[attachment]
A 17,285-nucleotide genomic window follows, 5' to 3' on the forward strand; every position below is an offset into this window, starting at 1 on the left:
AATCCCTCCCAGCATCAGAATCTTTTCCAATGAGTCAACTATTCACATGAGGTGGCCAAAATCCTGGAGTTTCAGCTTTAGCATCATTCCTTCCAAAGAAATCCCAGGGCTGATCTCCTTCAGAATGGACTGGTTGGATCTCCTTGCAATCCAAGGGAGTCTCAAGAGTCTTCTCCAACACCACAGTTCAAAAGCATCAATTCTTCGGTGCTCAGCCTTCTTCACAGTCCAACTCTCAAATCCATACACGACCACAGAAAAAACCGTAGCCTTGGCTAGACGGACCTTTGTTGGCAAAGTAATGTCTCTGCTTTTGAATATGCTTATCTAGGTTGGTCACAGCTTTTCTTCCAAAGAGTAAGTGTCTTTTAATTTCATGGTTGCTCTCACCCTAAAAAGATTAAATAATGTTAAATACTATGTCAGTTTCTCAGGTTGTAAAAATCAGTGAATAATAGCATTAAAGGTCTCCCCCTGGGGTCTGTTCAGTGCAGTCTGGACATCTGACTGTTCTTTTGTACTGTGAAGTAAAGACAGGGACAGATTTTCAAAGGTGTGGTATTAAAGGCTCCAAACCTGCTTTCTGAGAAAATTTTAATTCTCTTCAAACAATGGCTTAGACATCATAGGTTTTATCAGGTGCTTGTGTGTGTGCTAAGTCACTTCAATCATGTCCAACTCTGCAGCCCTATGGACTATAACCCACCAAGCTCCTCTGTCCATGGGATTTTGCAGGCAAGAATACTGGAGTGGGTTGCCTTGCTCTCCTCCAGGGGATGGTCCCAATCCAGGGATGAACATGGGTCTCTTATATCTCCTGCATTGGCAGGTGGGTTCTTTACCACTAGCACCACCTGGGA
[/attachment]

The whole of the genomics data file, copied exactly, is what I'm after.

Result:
A 17,285-nucleotide genomic window follows, 5' to 3' on the forward strand; every position below is an offset into this window, starting at 1 on the left:
AATCCCTCCCAGCATCAGAATCTTTTCCAATGAGTCAACTATTCACATGAGGTGGCCAAAATCCTGGAGTTTCAGCTTTAGCATCATTCCTTCCAAAGAAATCCCAGGGCTGATCTCCTTCAGAATGGACTGGTTGGATCTCCTTGCAATCCAAGGGAGTCTCAAGAGTCTTCTCCAACACCACAGTTCAAAAGCATCAATTCTTCGGTGCTCAGCCTTCTTCACAGTCCAACTCTCAAATCCATACACGACCACAGAAAAAACCGTAGCCTTGGCTAGACGGACCTTTGTTGGCAAAGTAATGTCTCTGCTTTTGAATATGCTTATCTAGGTTGGTCACAGCTTTTCTTCCAAAGAGTAAGTGTCTTTTAATTTCATGGTTGCTCTCACCCTAAAAAGATTAAATAATGTTAAATACTATGTCAGTTTCTCAGGTTGTAAAAATCAGTGAATAATAGCATTAAAGGTCTCCCCCTGGGGTCTGTTCAGTGCAGTCTGGACATCTGACTGTTCTTTTGTACTGTGAAGTAAAGACAGGGACAGATTTTCAAAGGTGTGGTATTAAAGGCTCCAAACCTGCTTTCTGAGAAAATTTTAATTCTCTTCAAACAATGGCTTAGACATCATAGGTTTTATCAGGTGCTTGTGTGTGTGCTAAGTCACTTCAATCATGTCCAACTCTGCAGCCCTATGGACTATAACCCACCAAGCTCCTCTGTCCATGGGATTTTGCAGGCAAGAATACTGGAGTGGGTTGCCTTGCTCTCCTCCAGGGGATGGTCCCAATCCAGGGATGAACATGGGTCTCTTATATCTCCTGCATTGGCAGGTGGGTTCTTTACCACTAGCACCACCTGGGA